“The Dollars and Cents of Fundraising” was the title of Curt Witcher’s session. The takeaways from his talk were simple yet powerful:
1. Do good things. As a society, do good deeds and provide good service. Then be ready to share about your group’s accomplishments. Examples include assisting 20 scouts in getting their merit badges or documenting the headstones in a local cemetery. Donors gravitate toward positivity, so alwas do good things.
2. Ask. Many societies who need funding do not take the basic step of asking for assistance. Witcher was clear to point out that donors do not like to pay for a society’s basic operating costs, but like to support projects that support their own preferences and missions. Two issues that arise from this circumstance are that a.) you need to know your society’s mission and b.) you need to be aware of when the donor’s intent overshadows the funded project’s purpose.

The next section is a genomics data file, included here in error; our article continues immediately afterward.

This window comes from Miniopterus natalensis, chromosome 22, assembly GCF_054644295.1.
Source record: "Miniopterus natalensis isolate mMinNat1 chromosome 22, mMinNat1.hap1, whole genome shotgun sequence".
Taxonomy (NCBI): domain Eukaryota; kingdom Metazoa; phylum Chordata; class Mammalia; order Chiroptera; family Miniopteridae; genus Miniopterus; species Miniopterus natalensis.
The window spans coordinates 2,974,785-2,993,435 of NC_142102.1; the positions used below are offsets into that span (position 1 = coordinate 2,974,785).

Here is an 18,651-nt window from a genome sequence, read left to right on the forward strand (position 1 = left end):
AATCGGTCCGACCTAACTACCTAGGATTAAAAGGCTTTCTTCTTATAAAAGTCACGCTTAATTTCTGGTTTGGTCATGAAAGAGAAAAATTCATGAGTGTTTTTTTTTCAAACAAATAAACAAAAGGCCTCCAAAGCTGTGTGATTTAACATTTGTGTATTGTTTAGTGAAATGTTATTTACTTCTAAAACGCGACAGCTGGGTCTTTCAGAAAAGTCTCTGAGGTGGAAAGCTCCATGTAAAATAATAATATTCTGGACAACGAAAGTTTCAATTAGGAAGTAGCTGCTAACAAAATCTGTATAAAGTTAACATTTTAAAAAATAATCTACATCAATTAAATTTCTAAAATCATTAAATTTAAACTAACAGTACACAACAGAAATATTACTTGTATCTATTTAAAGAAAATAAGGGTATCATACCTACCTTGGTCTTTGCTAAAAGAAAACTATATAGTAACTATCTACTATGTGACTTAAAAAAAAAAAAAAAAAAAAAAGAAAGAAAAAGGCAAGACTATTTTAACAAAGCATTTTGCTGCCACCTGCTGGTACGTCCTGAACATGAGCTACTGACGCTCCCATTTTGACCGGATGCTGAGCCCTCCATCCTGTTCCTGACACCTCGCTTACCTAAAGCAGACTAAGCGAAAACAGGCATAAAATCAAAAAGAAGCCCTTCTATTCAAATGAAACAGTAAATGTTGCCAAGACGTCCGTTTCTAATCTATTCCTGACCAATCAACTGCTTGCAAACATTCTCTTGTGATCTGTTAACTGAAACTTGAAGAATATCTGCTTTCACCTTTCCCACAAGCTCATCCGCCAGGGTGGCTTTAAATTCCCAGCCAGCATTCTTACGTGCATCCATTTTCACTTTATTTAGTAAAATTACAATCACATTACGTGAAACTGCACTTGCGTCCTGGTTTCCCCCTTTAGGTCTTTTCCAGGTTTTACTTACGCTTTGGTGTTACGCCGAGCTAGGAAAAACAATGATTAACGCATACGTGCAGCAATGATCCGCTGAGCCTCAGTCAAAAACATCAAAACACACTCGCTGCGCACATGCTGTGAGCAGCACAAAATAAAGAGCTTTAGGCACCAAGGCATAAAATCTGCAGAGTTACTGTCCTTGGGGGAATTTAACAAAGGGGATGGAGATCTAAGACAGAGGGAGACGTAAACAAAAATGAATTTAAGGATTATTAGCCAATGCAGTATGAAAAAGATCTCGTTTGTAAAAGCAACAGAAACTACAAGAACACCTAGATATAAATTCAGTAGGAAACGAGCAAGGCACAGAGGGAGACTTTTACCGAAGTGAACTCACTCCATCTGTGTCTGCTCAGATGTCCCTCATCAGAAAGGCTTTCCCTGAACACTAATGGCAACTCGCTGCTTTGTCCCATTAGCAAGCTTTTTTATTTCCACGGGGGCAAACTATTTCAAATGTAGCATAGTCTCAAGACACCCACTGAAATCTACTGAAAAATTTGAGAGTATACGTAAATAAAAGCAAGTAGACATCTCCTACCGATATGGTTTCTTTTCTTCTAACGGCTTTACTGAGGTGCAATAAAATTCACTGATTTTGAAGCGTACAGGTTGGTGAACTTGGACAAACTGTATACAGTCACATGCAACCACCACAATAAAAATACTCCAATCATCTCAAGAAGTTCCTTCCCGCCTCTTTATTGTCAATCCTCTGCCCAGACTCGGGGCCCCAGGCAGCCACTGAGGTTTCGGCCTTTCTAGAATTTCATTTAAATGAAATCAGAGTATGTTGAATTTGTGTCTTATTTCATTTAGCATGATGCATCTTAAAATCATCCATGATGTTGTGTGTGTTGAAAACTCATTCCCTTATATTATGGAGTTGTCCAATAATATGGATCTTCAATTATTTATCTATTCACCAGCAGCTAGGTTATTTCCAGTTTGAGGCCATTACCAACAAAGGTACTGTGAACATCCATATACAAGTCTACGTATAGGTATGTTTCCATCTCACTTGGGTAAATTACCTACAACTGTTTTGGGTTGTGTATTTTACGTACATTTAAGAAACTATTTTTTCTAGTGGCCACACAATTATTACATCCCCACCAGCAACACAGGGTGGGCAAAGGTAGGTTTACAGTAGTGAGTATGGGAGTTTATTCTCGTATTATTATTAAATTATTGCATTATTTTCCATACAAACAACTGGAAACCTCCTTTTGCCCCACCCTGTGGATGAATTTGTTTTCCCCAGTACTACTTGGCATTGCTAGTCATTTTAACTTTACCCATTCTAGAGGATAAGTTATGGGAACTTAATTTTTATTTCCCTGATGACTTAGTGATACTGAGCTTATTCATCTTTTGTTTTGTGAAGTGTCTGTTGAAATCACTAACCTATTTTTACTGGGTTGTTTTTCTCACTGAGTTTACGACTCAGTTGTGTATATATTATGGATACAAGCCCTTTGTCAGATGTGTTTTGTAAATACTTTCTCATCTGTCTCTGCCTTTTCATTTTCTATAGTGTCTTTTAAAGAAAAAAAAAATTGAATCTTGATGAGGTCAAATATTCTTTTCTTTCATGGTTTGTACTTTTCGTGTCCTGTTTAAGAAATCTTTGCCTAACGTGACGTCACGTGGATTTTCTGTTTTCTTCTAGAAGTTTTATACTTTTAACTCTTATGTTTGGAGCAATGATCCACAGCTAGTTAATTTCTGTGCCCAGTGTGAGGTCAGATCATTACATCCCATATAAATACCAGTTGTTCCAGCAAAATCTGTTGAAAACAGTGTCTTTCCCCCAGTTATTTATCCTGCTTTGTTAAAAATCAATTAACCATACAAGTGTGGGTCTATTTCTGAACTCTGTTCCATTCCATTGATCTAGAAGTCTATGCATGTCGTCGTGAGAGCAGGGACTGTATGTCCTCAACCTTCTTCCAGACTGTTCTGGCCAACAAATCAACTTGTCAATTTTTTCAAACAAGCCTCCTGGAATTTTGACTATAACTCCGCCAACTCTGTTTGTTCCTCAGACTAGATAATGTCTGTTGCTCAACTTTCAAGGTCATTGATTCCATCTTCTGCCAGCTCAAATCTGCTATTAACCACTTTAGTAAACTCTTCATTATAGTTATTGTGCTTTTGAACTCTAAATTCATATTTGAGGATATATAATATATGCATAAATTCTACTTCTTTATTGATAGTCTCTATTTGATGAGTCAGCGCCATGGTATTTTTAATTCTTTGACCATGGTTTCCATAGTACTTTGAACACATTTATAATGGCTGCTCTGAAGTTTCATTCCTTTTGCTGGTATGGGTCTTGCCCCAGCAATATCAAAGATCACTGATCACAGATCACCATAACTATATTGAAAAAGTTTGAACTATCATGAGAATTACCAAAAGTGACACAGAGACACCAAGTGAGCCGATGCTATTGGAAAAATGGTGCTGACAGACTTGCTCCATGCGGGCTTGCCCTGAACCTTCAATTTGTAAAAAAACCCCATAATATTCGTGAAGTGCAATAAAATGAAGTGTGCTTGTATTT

3. Fundraising is friendraising. Witcher states that fundraising is a continuous process, and the responsibility of more than one person in the society. We all know people through local business relationships, college alumni groups, sports teams, etc. Donors do not give to strangers, so we as societies must continually build and foster relationships.
Witcher’s very informative session used these three main themes and they all built on each other. You must know your society’s financial situation, do good things, and be prepared to share about those good things when you seek donations.